Queensland Election Result Analysis and By Election Discussion

I have been holding off writing on the Queensland Election as it has only been the last few days that a Labor majority was confirmed. It always looked like the Labor Party would be the larger party however Premier Annastacia Palaszcuk muddied the waters by saying she would prefer to go into opposition than to make a deal with any minor parties. Now this has become a vogue statement for Parties to make as they try to paint themselves as a party that don’t do deals and rule for themselves while labelling their opponents as desperate to rule by any means possible. What this has allowed the Labor Party to do in both WA and now in the Queensland election is to point out the squeamishness of the Liberal Party on how to deal with the One Nation Party and whether there is an official preference deal. Now in both cases the Liberal Party did not make any official deal with One Nation however they did preference One Nation over the Labor Party in many seats which Labor called out as a deal even though their decision to accept Greens preferences is apparently all above board without any need to be criticised. Now Labor will argue that no deal is present but the numbers bear it out, 80 percent of Greens preferences go back to Labor, One Nation and a lot of other right of centre Independent parties are only going back 50-55 percent to the Liberal Party so the advantage of doing an official deal to shore up that preference split is a lot greater for the LNP than with the Labor Party who get the lion share of Greens votes back regardless.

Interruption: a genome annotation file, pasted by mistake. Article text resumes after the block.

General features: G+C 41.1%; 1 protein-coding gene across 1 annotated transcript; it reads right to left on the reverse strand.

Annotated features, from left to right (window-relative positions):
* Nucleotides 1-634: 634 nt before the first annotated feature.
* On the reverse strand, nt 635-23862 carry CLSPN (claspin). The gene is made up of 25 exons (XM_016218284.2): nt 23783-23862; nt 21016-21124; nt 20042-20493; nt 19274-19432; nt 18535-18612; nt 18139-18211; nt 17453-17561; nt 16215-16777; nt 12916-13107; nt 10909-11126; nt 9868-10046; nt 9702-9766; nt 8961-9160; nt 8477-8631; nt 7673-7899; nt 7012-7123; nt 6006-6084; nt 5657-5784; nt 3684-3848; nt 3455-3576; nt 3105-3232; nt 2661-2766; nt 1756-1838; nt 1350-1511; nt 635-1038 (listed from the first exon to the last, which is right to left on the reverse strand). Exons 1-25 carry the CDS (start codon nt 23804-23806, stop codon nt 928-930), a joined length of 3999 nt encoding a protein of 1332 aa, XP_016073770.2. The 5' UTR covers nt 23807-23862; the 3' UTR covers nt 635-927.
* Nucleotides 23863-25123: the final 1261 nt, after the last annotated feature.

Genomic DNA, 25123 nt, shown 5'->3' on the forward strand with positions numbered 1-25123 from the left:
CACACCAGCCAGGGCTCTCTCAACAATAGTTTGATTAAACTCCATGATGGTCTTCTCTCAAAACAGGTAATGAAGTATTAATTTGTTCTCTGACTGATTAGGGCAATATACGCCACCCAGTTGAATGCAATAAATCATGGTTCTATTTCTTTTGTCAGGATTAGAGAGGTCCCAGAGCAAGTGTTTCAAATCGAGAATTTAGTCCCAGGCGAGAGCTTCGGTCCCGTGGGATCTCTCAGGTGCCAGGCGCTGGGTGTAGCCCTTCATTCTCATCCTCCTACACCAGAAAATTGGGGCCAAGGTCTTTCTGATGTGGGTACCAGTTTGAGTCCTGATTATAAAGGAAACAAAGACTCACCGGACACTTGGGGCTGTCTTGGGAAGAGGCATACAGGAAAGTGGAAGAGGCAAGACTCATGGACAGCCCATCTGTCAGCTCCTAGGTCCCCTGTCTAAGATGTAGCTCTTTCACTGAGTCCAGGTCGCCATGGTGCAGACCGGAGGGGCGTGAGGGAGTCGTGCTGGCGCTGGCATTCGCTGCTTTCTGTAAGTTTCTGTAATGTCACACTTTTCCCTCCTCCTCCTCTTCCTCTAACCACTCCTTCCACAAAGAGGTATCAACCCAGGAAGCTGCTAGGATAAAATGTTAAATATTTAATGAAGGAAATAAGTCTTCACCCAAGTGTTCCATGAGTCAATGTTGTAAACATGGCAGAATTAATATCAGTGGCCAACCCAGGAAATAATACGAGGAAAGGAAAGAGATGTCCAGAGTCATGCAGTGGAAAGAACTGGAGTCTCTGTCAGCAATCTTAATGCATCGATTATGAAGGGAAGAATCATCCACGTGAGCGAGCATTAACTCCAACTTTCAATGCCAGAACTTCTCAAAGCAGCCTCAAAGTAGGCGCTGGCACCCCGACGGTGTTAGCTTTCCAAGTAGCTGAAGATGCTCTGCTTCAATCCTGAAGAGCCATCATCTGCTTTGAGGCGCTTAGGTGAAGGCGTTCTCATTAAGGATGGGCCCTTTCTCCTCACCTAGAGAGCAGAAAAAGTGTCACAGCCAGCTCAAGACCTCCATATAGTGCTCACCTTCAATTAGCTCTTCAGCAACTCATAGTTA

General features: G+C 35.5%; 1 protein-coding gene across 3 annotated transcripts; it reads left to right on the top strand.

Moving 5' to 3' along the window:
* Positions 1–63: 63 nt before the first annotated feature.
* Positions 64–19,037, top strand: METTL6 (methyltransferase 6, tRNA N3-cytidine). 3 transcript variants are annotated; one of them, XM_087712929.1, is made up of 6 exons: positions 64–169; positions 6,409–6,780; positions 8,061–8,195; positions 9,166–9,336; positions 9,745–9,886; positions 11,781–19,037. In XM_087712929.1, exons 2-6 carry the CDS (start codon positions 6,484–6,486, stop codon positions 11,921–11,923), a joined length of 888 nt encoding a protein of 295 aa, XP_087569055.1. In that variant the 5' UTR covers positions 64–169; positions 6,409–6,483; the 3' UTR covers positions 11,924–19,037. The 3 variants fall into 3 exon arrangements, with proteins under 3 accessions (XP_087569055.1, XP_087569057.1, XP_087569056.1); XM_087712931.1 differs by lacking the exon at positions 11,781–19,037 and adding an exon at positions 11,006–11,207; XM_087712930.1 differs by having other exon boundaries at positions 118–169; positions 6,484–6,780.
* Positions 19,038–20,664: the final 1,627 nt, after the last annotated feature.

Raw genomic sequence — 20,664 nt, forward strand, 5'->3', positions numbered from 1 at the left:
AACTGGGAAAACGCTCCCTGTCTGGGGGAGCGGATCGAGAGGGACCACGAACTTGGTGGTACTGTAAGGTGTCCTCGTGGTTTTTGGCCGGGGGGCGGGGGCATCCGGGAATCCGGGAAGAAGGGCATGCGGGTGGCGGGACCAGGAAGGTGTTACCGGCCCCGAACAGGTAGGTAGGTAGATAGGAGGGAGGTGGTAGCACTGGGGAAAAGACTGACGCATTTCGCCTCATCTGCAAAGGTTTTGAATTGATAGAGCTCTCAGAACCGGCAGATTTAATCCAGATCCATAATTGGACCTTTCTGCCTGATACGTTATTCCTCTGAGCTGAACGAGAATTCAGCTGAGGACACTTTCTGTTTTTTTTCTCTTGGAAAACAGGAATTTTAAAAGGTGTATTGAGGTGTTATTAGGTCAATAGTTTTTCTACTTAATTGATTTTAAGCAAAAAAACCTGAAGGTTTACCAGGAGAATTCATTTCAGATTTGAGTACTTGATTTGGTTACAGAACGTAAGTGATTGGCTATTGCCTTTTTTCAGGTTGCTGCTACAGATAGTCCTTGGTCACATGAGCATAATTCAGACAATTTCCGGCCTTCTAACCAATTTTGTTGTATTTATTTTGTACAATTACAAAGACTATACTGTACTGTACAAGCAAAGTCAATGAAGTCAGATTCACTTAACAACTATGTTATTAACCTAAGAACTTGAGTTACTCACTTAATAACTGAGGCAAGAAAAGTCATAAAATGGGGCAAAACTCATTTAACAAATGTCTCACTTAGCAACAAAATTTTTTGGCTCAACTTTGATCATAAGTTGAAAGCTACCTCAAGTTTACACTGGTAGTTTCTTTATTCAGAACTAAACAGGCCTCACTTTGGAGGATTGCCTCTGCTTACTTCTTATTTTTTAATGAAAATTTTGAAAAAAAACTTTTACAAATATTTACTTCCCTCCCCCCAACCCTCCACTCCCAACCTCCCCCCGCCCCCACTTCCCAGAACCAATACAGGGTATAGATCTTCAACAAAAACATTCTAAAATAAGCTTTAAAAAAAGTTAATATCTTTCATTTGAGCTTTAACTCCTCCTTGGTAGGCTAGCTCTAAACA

The current state of play in the Queensland Election is as followed (1). So Labor have hit the 47 seat mark projection wise to the Liberal’s 38 seats, 1 for One Nation, 2 for Katter’s Australia and one Independent with four seats in doubt. Of the four seats in doubt the Liberal Party look set to win one of the seats and Townsville if they do better in postal votes, Katter’s Australia look set to win Hinchinbrook if the preferences flow to them being in second place at the final preference break and the Greens look like winning Maiwar assuming they increase their 4 vote lead over Labor in the remaining absentee votes for second place in which case the other party will preference them over the Liberal Party winning the seat. A good summary of the in doubt seats is found here (3). On the raw percentage numbers Labor would be happy to keep their net swing loss to 2 percent picking up seats in the metropolitan areas and limiting their vote loss in the rural regions. The Liberal Party had a rough night and while their seat loss was limited a swing of 7.6% against them is not a good result, they both lost votes to Labor in the metropolitan seats and then lost votes to One Nation in the rural seats. I think that really sums up my point above that the Liberal Party do have a difficult job right now, go too far to the right and they lose votes to Labor and the Greens but ignore their more conservative base and they can lose votes to One Nation where as I said they struggle to get preferences back afterwards. On to the One Nation Party many people say the result was disappointing and on a raw seats basis they would be right, I think most people thought they’d win 5-6 seats. However that ignores that they polled 13.7% of the vote statewide and that number jumped to (3) nearly 21 percent in seats they fought and 23 percent in rural areas. Now I’m not a fan of Pauline Hanson but you can’t ignore a party picking up over 1/5 of the state vote and it shows that this is not just about “deplorables” voting for a protest candidate because they are racist or insert insult here as some will commentate but there are economic issues that they have that they don’t feel the major parties are sorting out and so they turn to the minor parties. In previous elections that has been the Katter Party and Clive Palmer’s party. The other takeaway from the election is that the Greens continue to build a base in the Capital City and that would be a worry for the current Liberal Member for Brisbane looking at the next Federal Election.